Films | Hangover part-2 – Review

Hangover part-2 – Review

Posted by FATEMA H.KAGALWALA on May 30, 2011 | No Comments

PRODUCER – Daniel Goldberg, Todd Phillips, David Siegel (co-producer), Jeffrey Wetzel    (co-producer)
DIRECTOR – Todd Phillips
WRITER – Craig Mazin, Scot Armstrong, Todd Phillips
CAST – Bradley Cooper, Ed Helms,     Zach Galifianakis, Justin Bartha, Ken Jeong
MUSIC – Christophe Beck

Last time around it was Doug, this time it’s Teddy. The stakes are equally high but now the odds are stacked up really rough against them this time. How do Phil, Stu and Alan get themselves out of this one?

Like last time round the script is wicked and spares no one. If then it was Vegas and its debauchery this time it is Thailand and its crime and gore. Mad partying is a given and so is the case of lost ‘important person’. Hangover part-2 reads pretty much as a caper written on the exact formulaic path of the former but the skill with which it navigates this formula is brilliant.

So the gang land up in Thailand for Stu’s marriage with a Thai girl. Despite vowing to not have a bachelor party again they wake up in a shanty hotel after what began as a quiet night at the beach. What they have with them is each other, a monkey and Chow, the Mafiosi they met in the last part. But Teddy (Stu’s 16 yr old would-be brother-in-law) is nowhere to be seen. Only his finger is. What happened?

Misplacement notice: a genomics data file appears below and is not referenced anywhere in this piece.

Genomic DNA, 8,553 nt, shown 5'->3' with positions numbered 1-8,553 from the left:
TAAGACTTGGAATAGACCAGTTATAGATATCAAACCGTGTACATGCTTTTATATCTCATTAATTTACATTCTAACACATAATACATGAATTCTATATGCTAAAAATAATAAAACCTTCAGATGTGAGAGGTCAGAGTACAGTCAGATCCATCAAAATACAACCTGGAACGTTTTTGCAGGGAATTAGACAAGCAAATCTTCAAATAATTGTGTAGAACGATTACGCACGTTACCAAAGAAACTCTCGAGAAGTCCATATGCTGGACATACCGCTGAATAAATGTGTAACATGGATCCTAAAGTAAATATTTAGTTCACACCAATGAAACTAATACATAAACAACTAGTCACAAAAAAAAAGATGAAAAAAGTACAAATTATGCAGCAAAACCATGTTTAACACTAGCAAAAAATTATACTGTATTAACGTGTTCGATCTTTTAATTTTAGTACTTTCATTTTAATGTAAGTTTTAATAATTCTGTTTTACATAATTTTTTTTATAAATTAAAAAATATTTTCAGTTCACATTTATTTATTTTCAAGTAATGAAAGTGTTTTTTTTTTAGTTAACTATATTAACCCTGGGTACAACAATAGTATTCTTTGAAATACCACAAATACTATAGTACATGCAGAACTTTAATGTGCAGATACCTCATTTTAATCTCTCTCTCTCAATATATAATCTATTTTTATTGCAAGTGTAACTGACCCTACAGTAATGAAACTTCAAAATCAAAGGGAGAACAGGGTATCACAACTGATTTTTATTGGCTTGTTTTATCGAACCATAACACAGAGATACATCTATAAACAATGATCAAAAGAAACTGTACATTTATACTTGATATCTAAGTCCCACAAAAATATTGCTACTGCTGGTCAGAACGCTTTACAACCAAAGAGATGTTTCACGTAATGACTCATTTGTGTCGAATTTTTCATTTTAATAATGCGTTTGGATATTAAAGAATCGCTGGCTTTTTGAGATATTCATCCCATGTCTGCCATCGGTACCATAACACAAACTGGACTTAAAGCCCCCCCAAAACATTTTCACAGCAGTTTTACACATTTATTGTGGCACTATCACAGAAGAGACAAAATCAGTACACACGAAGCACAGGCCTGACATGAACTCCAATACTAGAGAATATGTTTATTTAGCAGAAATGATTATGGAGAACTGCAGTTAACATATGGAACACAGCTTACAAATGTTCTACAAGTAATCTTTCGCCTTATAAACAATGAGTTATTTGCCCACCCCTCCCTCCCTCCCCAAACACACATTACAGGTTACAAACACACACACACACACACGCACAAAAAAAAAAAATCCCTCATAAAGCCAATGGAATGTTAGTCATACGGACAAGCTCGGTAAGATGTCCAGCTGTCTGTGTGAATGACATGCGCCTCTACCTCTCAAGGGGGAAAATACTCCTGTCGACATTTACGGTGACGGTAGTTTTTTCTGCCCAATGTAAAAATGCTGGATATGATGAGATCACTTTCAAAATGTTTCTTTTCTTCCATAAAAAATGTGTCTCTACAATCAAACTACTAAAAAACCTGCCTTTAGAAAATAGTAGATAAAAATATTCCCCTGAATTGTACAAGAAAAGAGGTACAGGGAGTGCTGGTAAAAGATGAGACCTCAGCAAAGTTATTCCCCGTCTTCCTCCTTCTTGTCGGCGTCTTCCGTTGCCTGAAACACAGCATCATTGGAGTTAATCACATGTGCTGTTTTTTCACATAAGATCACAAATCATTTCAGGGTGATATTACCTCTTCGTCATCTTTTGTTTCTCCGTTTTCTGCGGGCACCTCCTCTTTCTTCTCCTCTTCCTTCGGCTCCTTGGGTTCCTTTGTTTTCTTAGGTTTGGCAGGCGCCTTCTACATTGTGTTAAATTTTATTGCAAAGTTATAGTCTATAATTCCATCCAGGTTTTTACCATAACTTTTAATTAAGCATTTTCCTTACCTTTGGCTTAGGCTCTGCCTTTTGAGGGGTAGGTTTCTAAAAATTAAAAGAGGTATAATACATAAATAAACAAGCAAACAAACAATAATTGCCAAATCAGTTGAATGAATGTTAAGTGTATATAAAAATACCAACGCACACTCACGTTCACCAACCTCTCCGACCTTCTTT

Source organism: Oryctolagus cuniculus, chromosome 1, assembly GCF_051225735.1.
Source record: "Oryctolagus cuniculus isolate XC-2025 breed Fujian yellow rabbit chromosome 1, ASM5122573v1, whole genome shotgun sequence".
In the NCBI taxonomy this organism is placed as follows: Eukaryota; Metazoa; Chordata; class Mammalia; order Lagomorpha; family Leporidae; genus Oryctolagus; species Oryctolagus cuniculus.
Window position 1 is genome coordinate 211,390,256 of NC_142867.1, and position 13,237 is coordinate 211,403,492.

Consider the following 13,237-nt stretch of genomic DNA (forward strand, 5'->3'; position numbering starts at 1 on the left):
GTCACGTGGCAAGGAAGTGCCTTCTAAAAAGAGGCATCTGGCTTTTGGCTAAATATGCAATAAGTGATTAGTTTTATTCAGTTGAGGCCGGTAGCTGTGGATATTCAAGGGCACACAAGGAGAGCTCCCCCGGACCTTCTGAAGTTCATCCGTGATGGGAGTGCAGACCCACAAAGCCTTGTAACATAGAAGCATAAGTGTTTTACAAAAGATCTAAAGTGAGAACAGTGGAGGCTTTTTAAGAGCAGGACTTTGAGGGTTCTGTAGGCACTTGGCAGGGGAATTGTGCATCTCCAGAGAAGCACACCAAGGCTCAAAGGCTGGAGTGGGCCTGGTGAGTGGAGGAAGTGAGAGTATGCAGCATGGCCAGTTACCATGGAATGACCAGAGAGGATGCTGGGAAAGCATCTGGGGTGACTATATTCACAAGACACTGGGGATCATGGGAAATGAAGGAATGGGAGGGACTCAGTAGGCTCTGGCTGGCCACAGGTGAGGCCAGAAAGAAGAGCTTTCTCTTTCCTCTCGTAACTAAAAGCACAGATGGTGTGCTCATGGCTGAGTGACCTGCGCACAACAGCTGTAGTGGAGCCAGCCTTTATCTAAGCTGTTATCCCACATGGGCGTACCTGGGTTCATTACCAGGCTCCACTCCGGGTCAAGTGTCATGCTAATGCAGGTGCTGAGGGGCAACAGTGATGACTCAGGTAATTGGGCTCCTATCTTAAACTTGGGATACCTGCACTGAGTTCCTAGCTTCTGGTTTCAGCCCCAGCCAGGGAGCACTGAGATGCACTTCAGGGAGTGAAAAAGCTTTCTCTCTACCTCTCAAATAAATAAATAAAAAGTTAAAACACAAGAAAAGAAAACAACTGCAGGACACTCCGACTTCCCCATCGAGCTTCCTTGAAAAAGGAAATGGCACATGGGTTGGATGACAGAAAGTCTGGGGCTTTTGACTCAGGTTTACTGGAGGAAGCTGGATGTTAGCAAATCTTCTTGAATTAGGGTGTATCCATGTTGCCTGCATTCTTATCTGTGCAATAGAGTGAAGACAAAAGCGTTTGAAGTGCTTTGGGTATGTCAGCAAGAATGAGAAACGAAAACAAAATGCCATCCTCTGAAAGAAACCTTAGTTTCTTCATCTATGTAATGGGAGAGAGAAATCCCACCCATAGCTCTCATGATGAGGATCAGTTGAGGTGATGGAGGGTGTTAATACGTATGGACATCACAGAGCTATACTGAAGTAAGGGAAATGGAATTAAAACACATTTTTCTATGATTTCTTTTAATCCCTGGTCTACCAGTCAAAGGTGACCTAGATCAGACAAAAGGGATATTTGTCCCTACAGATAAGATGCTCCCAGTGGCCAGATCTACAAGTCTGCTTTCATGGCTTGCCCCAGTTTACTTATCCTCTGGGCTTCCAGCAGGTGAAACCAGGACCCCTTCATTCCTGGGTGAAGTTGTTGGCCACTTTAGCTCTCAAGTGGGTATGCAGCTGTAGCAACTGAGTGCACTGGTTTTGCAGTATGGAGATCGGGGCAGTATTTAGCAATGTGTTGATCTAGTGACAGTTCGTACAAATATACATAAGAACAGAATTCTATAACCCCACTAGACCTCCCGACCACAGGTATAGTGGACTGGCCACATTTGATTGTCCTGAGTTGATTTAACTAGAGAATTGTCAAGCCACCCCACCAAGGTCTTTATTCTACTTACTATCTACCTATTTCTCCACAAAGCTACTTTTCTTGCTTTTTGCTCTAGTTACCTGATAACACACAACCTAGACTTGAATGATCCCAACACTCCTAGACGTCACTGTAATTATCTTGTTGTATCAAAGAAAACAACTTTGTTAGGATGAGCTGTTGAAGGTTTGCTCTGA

In a panic-stricken thrill ride to get Teddy back we piece together what may and did happen last night. Criminals, ganglords, transsexual prostitutes, drug mafias, Interpol are revealed to be a part of this wild wild night this bunch seemed to have had. As is expected, all ends well but not without a twist in Stu’s character with certain realisations once again.

Hangover-2 is kept together with convincing performances from a team that doesn’t think anything they are doing is outlandish, which is a feat. Zach Galifianakis is hilarious with his self-involved, anti-social, slightly deranged Alan and so is Bradley Cooper (Phil) equally competent in his stud school-teacher role. Ed Helms (Stu) gets the plumiest part and displays his histrionics with full involvement. Without energetic and involved performances the film wouldn’t be half the fun it turns out to be.

It is difficult to cash in on the success of a default hit but Hangover-2 does that with a precision and sharpness. The writers, director and cast seem to have been fully in control of what experience they want to deliver. It is of fun, thrill, jaw-dropping hilarity and amazement at the how badly things can go wrong. Nothing is outlandish enough in Hangover-land. The film makes this believable and it is funny all right. In the best sense.

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